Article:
By chopping off the third floor along the south side of the main building and replacing it with a “green” roof, Continuum’s architects hope to reduce the sense of mass as it would be seen from the main intersection of Broadway, Station and Harriman Roads, approaching Irvington from the south. Chairman Hoffman has repeatedly mentioned the facility’s mass as a point of concern. But such a reduction in mass would also lower the number of beds from 168 down to 146, which would in turn reduce potential income.
Other issues raised by Irvington residents remain unresolved—notably how medical emergencies will be handled. The volunteer ambulance corps, IVAC says it would not be able to handle the additional calls the facility would inevitably bring. Continuum is currently considering hiring a private EMT service to take its calls, which would also be filtered through a staff nurse on call 24/7. It is possible that the Planning Board will decide before those issues are resolved, leaving it to the Village Trustees to address, should they choose to proceed.
Visit the Tarrytown Fire Department headquarters at 50 Main Street mid-afternoon, almost any weekday, and there is a good chance you’ll find Gerry Barbelet and Ed Dalton in-residence. Their connection with the Department’s Conqueror Hook & Ladder Company goes back a half century, and neither shows any signs of ending that attachment, or their even longer friendship.
Barbelet and Dalton recently received gold badges from the Hook and Ladder Company for 50 years of service that began for both soon after they graduated from high school where they were friends. In the early 1960’s, Dalton’s father, Charles, who became a firefighter soon after WWII, and was to remain one for almost 50 years, was recruiting volunteers.
“I joined when I was 18,” Dalton said, adding his year-older brother had also become a member at that age. His brother-in-law followed, and “it was just like a family deal,” Dalton explained. His 51 years of service puts him one up on his friend, Gerry, he chuckled.
“It was in the natural order of things, that I joined too, along with a whole bunch of other guys,” Barbelet said. “There was a public service aspect to it.” There were other reasons as well, according to Barbelet. “In the late 50’s and early 60’s, when you were 18 years of age, in Tarrytown, there really wasn’t much to do. As a lot of friends joined. It seemed to be the good thing to do.”
Both men recall that when they became members, the fire department shared quarters nearby with the police department in what is now the Masonic building at 54 Main Street. The firemen moved into their current corner building in 1964.
The past five decades have seen important differences in firefighting, with technology and procedures playing a major part in the changes, according to both men. “Fifty years ago, about all you had were hoses, axes and a minimum of tools,” Barbelet recalled. “Nowadays you have all kinds of sophisticated stuff; breathing apparatus that must be worn, and so on.”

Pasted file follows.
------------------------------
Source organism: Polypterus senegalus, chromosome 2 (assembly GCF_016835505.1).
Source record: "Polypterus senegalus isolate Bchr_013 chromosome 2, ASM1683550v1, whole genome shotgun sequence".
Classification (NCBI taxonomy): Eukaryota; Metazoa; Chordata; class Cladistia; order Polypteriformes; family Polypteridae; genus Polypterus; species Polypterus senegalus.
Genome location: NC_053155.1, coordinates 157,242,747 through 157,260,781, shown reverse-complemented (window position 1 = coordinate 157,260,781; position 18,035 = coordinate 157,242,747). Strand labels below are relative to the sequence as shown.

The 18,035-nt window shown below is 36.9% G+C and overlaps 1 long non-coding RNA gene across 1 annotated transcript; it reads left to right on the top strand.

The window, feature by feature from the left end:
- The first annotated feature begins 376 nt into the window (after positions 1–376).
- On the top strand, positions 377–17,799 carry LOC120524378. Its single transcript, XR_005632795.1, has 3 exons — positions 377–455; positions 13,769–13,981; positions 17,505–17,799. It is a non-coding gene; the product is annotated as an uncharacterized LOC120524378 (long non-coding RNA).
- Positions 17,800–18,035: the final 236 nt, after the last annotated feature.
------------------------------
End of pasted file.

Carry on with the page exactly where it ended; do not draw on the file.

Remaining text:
“We never thought twice about just putting a coat on and going into a building, whereas today you have to have safety officers, you have to be fully equipped, and properly clothed,” Dalton explained. “It was much looser in past years, but it is a lot safer now than it used to be. We are very fortunate that we never had any fatalities with members at actual fires.”
Dalton and Barbelet still answer fire calls, but age has played a part in the way they participate now in their volunteer firefighting. “I don’t rush into burning buildings anymore, “ Barbelet said. “I usually stay by the truck and do what I can to help out the younger guys.”
Currently President of Hook and Ladder, Barbelet has held many posts with the fire department, including captain, first and second lieutenant. Over the years, Dalton had similar responsibilities. “I’ve held all the positions there are in our company,” he said. Two years in the Army, with a year in Vietnam, interrupted Dalton’s service as a volunteer fireman. “About five members of our fire company served in the military at the same time,” Dalton said. “Another member, Gene Savage, and I ended up in Vietnam. We all made it back and they had a big party for us.”
Many Tarrytown residents have known Barbelet not only as a volunteer fireman, but as Village Treasurer, a post he held for 37 years, until 2001. A native of Tarrytown, he attended Pace University, and has been married to Maureen Barbelet for 37 years. Formerly, a member of the Board of Education, and active in the community, Maureen was Grand Marshall of the St. Patrick’s Day parade in 2011. The oldest of their three sons served as a firefighter for 20 years. Another is a retired policeman, while one is still a police officer with the village.
Dalton, soon to be 70, was born in the Bronx, but his parents moved to Tarrytown when he was two years old. He met his wife, Lyn Dalton, whom he described as “a wonderful woman,” when both were in high school. Lyn is a retired school teacher. Dalton retired following 42 years working as an electrician with New York’s Local 3, IBEW. The couple have three children, all in their 40’s. One daughter’s family with two children lives in Newtown, Connecticut, where, Dalton said, they were fortunately unscathed in the recent school shooting tragedy. They also have a single daughter, as well as a married son with two children in Florida.
Speaking about his years in the fire department, Dalton said, “Our generation was all into doing something we enjoyed doing, and we felt very rewarded knowing that we were helping the community, helping people.”
“Some of the best moments of my life have been spent with members of the Hook and Ladder,” Barbelet recounted. “Being a fireman develops special relationships. There are not many things like that anymore. “It has been a fine 50.”